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Mike Thomas


Training Consultant

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Presenter View in PowerPoint


Almost all of the training courses that I deliver involve PowerPoint. Let me be clear, I don’t mean that I solely deliver PointPoint training, rather, most of the courses require the use of PowerPoint. I have a few introductory slides (with not a single bullet point in sight!), I have a slide with contact details on that I display at the end and, for some courses, I have slides that are used to explain concepts.

When I deliver a live training course I don’t like to use cue cards or have a printout of the running order. So how do I remember which slide is up next and what about Speakers Notes?

I use PowerPoint’s Presenter View. It enables me to view my Speakers Notes along with thumbnail previews (which are quite large) of the up-coming slides on one screen (usually my laptop), whilst my audience sees the "real" presentation (running on the same laptop) on a large screen via a projector.

I've written a short step-by-step guide on how to set up Presenter view, along with my own personal experiences. You can find it here on my blog:



3 Responses

  1. Virtual and online training events

    Thanks Mike, this is helpful.

    This year, we’ve been doing a lot of  360 Degree Feedback training for our clients and their employees, and because our tools are delivered online, we’ve started to run online training events.

    We’ve found that a combination of Webex and phone calling works well.  Any ideas on how to do this more effectively would be welcomed.

    From the trainer point of view, it’s not always possible to follow your running order exactly, especially when a learner asks a question and you head off in a different direction.  I have found a mind-map that show all the areas I need to cover really helps, and I can tick off each item once it’s covered, but it’s not linear so I can easily see what I haven’t covered yet!

    I look forward to seeing  other people’s tips.


  2. powerpoint mind map

    Hi Jo

    Like the mind map idea but how do you skip about in a powerpoint without flashing through all the other upcoming slides??


  3. Non-linear PPT

    Hi Charlotte

    To create a non-linear PPT you need to make use of PPT’s hyperlinking capabilities. Here is a quick primer:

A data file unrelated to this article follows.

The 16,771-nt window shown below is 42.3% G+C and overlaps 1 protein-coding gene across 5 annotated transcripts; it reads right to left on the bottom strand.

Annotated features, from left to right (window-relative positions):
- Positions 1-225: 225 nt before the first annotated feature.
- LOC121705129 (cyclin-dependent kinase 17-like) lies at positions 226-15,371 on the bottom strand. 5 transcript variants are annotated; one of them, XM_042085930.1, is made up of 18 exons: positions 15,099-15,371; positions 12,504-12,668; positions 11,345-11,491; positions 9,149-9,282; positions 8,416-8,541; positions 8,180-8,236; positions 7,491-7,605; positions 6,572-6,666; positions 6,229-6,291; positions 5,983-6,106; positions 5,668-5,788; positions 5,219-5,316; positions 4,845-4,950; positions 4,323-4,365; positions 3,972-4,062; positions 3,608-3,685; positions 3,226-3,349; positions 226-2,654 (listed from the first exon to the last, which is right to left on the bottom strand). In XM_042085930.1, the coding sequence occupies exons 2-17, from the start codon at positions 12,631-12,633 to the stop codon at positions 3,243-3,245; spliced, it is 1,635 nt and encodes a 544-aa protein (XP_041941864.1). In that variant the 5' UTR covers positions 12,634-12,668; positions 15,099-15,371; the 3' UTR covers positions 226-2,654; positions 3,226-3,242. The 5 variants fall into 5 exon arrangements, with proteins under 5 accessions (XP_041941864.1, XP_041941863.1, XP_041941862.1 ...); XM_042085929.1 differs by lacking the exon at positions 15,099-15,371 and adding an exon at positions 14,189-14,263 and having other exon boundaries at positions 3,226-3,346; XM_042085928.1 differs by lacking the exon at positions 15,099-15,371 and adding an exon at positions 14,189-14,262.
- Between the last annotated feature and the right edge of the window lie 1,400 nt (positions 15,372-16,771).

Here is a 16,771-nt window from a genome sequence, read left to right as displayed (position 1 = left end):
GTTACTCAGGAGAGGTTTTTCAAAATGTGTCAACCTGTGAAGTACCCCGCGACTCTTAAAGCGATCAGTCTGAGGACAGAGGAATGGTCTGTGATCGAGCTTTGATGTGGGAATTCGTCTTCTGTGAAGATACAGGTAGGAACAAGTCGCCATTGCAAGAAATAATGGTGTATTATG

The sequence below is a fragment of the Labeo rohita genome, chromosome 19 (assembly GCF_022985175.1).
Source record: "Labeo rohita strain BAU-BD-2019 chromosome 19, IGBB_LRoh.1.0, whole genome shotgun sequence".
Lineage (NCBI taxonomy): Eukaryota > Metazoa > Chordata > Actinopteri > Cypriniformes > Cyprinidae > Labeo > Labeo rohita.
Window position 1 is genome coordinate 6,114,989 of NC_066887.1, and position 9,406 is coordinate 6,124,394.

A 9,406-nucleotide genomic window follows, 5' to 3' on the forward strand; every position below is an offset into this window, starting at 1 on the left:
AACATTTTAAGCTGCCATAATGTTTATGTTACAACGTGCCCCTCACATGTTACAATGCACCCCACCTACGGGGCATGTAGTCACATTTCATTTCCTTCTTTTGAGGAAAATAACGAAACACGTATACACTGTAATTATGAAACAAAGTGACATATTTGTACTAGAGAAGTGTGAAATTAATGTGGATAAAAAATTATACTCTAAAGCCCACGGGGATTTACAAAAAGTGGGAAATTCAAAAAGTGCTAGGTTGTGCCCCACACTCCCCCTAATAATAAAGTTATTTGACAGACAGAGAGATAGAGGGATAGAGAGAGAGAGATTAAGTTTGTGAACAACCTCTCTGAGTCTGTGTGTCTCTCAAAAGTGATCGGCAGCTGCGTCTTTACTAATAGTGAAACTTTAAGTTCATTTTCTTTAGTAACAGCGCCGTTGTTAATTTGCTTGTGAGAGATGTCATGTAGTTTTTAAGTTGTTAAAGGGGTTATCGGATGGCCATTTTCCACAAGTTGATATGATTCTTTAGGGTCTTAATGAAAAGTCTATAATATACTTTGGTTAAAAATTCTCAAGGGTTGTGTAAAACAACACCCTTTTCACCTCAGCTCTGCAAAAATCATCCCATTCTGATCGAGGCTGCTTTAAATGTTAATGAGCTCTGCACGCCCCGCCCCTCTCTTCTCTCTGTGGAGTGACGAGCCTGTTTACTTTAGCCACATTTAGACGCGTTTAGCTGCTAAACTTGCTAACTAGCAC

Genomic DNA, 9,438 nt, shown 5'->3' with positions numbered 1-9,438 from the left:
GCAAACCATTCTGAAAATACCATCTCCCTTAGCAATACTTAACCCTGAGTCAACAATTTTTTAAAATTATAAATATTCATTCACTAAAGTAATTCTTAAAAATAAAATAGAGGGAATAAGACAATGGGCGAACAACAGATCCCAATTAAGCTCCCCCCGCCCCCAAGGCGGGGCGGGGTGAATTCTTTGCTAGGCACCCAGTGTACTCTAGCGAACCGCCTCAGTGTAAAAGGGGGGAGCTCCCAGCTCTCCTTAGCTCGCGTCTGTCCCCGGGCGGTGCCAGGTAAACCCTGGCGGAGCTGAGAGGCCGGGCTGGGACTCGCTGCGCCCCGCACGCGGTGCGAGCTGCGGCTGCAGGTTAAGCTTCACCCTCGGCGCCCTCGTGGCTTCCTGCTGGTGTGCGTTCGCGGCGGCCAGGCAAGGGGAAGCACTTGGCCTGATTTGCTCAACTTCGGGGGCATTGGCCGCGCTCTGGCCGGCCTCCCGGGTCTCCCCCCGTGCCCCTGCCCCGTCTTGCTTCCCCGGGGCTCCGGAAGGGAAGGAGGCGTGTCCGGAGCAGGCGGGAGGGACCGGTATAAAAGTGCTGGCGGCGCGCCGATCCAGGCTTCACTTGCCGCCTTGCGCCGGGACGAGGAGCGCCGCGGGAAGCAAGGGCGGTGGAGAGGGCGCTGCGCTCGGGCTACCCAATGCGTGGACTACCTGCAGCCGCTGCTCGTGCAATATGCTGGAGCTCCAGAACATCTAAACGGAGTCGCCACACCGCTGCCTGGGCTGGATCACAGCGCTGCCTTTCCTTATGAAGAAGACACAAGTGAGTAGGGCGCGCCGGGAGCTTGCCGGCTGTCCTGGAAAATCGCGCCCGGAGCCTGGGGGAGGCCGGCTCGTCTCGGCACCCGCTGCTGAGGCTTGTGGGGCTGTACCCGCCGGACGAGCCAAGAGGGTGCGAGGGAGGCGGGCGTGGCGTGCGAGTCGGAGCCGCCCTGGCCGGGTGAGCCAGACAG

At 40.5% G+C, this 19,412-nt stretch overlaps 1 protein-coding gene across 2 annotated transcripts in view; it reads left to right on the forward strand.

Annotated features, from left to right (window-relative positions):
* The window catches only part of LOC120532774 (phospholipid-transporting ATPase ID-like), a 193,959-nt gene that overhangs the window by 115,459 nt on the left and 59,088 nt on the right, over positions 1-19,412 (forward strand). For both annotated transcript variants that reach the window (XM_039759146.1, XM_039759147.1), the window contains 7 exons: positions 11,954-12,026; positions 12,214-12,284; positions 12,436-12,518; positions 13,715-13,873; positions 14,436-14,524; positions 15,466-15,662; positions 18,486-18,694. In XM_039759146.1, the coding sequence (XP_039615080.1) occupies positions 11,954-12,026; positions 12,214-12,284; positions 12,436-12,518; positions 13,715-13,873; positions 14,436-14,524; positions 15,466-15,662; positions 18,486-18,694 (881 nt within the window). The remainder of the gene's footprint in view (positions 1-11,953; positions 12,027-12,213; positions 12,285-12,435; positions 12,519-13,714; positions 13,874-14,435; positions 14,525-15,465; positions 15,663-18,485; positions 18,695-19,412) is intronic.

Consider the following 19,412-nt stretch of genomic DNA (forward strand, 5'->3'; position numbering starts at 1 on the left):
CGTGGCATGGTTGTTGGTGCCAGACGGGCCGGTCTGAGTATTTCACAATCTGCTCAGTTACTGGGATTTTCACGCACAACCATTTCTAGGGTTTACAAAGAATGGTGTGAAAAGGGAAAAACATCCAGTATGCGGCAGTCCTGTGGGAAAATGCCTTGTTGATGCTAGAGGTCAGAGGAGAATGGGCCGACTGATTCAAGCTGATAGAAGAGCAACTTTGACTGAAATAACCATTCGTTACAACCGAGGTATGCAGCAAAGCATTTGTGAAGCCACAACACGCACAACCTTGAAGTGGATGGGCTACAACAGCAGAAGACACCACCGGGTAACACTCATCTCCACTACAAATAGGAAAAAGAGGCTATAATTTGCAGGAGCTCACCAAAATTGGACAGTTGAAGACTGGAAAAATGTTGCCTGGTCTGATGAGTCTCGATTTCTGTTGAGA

Create a contents/navigation page with links

    Let’s say your mind map is slide 1. This represents your "contents" page, or, in hyperlinking terms, your"navigation" page. On this you will create links to the other sections in your presentation.

    Let’s assume your mind map has five nodes, each with two subnodes. This would imply your presentation should have five sections, each with two sub-pages (of course, you can have as many nodes and pages as you want).

    From the navigation page you want to be able to jump to any of the five sections in any sequence,  view the pages in it, and then be able to return to the navigation page.

    1. So, on the navigation page, create five rectangles (Insert > Shapes > Rectangle) and position them by superimposing them roughly over the five nodes. Ensure that each rectangle is 99% transparent (Format Shape > Fill > Transparency) and has no border.
    2. Now, attach an action to each rectangle: Insert > Action > Hyperlink to > Slide … > Hyperlink to Slide [number]
    3. For each hyperlink, enter the number of the slide you want to link to. For example, the Node 1 rectangle might link to slide 2, the Node 2 rectangle to slide 5, etc.
    4. If you now go into Slide Show mode and click on the mind map on node 2 (actually on the invisible rectangle covering it), slide 5 will be displayed. You’ve just created a non-linear PPT show, which allows you to jump to anywhere in the presentation at any time.

    Two important tasks remain: You want to ensure that the normal slide advance (a click) is disabled, so that if you inadvertantly click on a slide, but not on a link, PPT does not do its "normal" slide advance and go to the next slide. To do this: go to Transitions > Advance Slide, and clear the On Mouse Click check box. You have to do this for each slide.


    Create links back to the navigation page

    So, you’re on slide 5, but before you go on to the next section you want to be able to go back to the navigation page. Simple, just create a small rectangle, linked to "First Slide" (as described above) and paste it on each slide (other than the first one, of course). The bottom right-hand corner is a good place to put it. (You can also use Insert > Shapes > Action Buttons > Back or Previous to achieve this.)

    With a bit of experimentation, you could create a set of small buttons (which I normally place in the bottom right-hand corner), pointing to the navigation page, the previous section, and the next section.

    When you use a remote, as I do, when you point to one of these links (buttons) and click, the linked slide is displayed. The alternative is to use a mouse, but that ties you to your laptop; using a remote is a much better option.

    The benefits of a non-linear presentation are numerous. As presenter you can omit sections, return to any given section to revise it or take questions about it, and return to the navigation page to constantly give your audience a sense of "where they are" in cyberspace. The navigation system can be made quite a bit more complex (with hidden menus sliding in an out, for example), but that’s perhaps a topic for another day. 



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Mike Thomas

Training Consultant

Read more from Mike Thomas

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